North Carolina firefighters face hazards, including smoke, fire and explosions. They may also be exposed to asbestos, which causes fatal diseases, such as mesothelioma and asbestosis. Asbestos fibers are most dangerous when disturbed and released into the air that often occurs when buildings are burning and firefighters are inside attempting to put out the fire. According to the National Institute for Occupational Safety and Health, firefighters have double the rate of malignant mesothelioma, a fatal asbestos-related disease, than the general population.
North Carolinian military members may serve abroad, and American employers may have employees working in other countries. But, American-made products are found throughout the world. As such, asbestos exposure does not need to happen in the U.S. for an American citizen to pursue asbestos litigation. In addition, foreign claimants have standing -- just like U.S. citizens -- to bring civil lawsuits in U.S. courts.
In the past few years, there has been a detrimental trend in North Carolina asbestos litigation, according to the director of the Progressive Policy Institute's Center for Civil Justice (CCJ). The trend involves plaintiffs' lawyers hiding pertinent facts. The CCJ director suggests that the implementation of transparency laws, such as the ones recently introduced in 12 other states, would be beneficial for current and future plaintiffs.
Recently, a North Carolina federal judge decided whether Safety National Casualty, Corp., must pay $480 million to the mesothelioma fund. The fund was established in the Chapter 11 bankruptcy plan for Garlock Sealing Technologies, Inc., after Garlock declared bankruptcy in 2010, following years of asbestos litigation. Safety National claims that Garlock is not covered under the $5 million excess policy that Safety National issued to Garlock over 30-years ago.
The North Carolina Asbestos Hazard Management Program (AHMP) provides information to the public about the dangers of asbestos and how to control or eliminate exposure. The program is administered by the Health Hazards Control Unit (HHCU), which consists of industrial hygiene professionals who also accredit individuals that perform asbestos management. All individuals performing asbestos management in North Carolina must be accredited by the AHMP and any plans to demolish a building must be reported to the HHCU.
North Carolina governor, Roy Cooper, recently vetoed legislation that would allow landfills to dispose the liquid that leaks from trash by spraying it into the air in a currently untested process called leachate aerosolization. The process was accepted in other states, but Cooper was hesitant to endorse a measure that may pose a safety hazard to people and the environment. Critics of the bill call the spray, "garbage juice," and question whether mold, viruses and asbestos could travel once released into the air.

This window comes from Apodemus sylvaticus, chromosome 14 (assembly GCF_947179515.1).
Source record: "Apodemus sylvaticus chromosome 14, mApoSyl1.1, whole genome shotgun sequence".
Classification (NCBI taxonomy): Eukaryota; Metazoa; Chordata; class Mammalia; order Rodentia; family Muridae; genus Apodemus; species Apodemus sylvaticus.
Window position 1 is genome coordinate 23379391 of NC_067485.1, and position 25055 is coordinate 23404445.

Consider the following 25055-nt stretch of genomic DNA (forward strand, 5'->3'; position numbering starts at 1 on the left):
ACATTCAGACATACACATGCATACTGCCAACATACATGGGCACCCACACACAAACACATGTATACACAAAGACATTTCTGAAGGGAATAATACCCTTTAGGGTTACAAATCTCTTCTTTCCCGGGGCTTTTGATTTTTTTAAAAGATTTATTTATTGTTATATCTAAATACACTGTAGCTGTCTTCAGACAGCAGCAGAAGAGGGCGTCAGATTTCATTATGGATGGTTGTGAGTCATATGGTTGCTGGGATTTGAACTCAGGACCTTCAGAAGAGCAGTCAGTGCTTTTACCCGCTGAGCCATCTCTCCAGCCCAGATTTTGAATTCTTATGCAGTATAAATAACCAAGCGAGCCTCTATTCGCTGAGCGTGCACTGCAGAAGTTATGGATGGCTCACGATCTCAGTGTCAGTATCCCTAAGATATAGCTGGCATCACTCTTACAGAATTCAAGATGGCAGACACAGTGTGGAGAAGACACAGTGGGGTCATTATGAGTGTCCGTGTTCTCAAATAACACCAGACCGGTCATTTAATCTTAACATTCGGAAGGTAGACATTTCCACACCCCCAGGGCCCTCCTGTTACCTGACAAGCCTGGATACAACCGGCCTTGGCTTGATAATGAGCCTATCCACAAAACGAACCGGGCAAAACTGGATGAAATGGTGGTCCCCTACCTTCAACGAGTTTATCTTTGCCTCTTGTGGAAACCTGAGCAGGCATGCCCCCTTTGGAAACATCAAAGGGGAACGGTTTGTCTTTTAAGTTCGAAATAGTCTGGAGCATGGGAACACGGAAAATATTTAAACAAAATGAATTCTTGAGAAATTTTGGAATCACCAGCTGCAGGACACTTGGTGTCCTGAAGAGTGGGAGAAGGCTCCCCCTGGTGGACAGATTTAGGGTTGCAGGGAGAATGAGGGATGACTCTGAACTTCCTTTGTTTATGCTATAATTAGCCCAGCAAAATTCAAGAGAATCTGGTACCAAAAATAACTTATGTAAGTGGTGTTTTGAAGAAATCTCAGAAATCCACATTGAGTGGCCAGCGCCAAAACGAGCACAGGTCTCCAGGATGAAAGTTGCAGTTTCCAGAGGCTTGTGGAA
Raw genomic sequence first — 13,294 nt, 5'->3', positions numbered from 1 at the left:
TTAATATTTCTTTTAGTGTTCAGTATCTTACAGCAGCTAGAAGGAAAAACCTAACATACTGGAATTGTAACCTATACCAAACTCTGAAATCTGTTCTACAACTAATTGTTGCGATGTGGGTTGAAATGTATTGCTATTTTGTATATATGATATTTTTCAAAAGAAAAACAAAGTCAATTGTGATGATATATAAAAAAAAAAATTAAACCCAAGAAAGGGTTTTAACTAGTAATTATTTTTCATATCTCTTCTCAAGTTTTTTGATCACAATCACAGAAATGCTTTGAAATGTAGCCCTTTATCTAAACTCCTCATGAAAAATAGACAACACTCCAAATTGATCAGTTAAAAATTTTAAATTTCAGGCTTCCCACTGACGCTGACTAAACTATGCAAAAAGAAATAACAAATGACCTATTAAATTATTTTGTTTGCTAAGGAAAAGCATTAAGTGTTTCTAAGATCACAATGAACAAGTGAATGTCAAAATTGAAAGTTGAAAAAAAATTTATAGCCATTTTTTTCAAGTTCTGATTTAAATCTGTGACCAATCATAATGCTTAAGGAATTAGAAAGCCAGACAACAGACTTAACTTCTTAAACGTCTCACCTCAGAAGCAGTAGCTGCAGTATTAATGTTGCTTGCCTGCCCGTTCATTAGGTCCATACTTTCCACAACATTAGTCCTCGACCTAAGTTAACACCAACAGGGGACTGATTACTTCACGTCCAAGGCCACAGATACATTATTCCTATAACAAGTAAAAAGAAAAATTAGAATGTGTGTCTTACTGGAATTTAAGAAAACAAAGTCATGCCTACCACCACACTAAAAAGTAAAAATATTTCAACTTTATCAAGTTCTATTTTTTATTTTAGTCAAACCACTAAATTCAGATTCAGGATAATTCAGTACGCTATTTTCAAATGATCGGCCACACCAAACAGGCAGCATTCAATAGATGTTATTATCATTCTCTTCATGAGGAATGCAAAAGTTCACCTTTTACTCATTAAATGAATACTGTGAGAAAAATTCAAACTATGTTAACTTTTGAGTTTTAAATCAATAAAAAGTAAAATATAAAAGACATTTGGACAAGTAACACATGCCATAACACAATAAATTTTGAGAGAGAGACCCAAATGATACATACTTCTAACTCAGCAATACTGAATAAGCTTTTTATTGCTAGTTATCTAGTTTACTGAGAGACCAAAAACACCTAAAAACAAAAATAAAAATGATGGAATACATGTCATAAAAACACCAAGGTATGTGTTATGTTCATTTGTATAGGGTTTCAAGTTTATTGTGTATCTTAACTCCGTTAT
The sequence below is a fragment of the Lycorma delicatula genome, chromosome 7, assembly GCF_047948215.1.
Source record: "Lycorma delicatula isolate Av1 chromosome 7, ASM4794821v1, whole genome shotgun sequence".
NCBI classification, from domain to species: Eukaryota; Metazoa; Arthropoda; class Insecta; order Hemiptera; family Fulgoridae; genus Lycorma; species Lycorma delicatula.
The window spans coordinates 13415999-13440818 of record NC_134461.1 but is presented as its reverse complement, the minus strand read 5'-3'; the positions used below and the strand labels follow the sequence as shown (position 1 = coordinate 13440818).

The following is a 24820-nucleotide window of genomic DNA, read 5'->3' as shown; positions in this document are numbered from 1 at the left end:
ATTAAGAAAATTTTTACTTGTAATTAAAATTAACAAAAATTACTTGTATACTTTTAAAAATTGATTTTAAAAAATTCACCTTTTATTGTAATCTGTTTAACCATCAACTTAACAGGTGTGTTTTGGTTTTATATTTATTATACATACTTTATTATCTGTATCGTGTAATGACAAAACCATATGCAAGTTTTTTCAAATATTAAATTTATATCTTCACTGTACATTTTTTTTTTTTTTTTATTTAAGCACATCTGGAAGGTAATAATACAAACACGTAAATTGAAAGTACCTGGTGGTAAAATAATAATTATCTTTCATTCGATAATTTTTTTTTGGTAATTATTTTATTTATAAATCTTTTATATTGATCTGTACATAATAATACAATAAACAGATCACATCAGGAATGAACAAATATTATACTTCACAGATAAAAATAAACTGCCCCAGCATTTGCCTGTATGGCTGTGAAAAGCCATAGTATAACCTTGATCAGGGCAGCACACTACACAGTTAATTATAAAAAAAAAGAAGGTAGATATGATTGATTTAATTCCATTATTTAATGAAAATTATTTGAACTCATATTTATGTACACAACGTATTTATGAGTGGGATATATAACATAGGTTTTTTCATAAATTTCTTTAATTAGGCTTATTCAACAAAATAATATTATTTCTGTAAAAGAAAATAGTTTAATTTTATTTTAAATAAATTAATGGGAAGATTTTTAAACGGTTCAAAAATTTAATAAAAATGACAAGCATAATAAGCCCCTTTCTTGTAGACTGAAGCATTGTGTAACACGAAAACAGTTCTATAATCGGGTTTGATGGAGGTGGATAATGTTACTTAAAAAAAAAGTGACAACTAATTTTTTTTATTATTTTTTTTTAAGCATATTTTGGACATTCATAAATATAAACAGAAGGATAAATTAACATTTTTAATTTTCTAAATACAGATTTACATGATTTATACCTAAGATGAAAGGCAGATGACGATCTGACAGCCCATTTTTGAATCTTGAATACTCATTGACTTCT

Military veterans comprise about 30 percent of all mesothelioma victims. The majority of those exposed to asbestos in the military are U.S. Navy personnel. Although the Navy surgeon general issued a report in 1939 explaining the hazards of asbestos, North Carolina residents may be surprised to hear that the Navy shipbuilding industry continued to use asbestos for at least another 40 years.
Exposure to asbestos-containing products may have devastating consequences. If exposed for long periods of time, asbestos-related diseases such as mesothelioma can develop. With no known cure and a lengthy latency period, mesothelioma may claim the lives of those in North Carolina suffering without warning. In those situations, family members of the deceased may file a wrongful death suit to hold responsible parties accountable and receive compensation for medical costs, pain and suffering, loss of income and loss of parental guidance or love and companionship.
Many people in North Carolina own older homes and decide that the time has come to remodel. Others flip houses, a usually profitable endeavor that involves purchasing a house, remodeling it and putting it back on the market within a short period of time. These older houses may present potential improvement or profit, but they may also contain unique hazards like asbestos if they were built before asbestos bans and regulations were enacted.
Residents of North Carolina who have been made ill due to asbestos exposure may be concerned to hear that a bill imposing additional requirements on victims suing for asbestos exposure has just passed the North Carolina House Judiciary Committee. This proposed legislation raises concerns for asbestos victims, who may have a more difficult time obtaining compensation if the bill becomes law.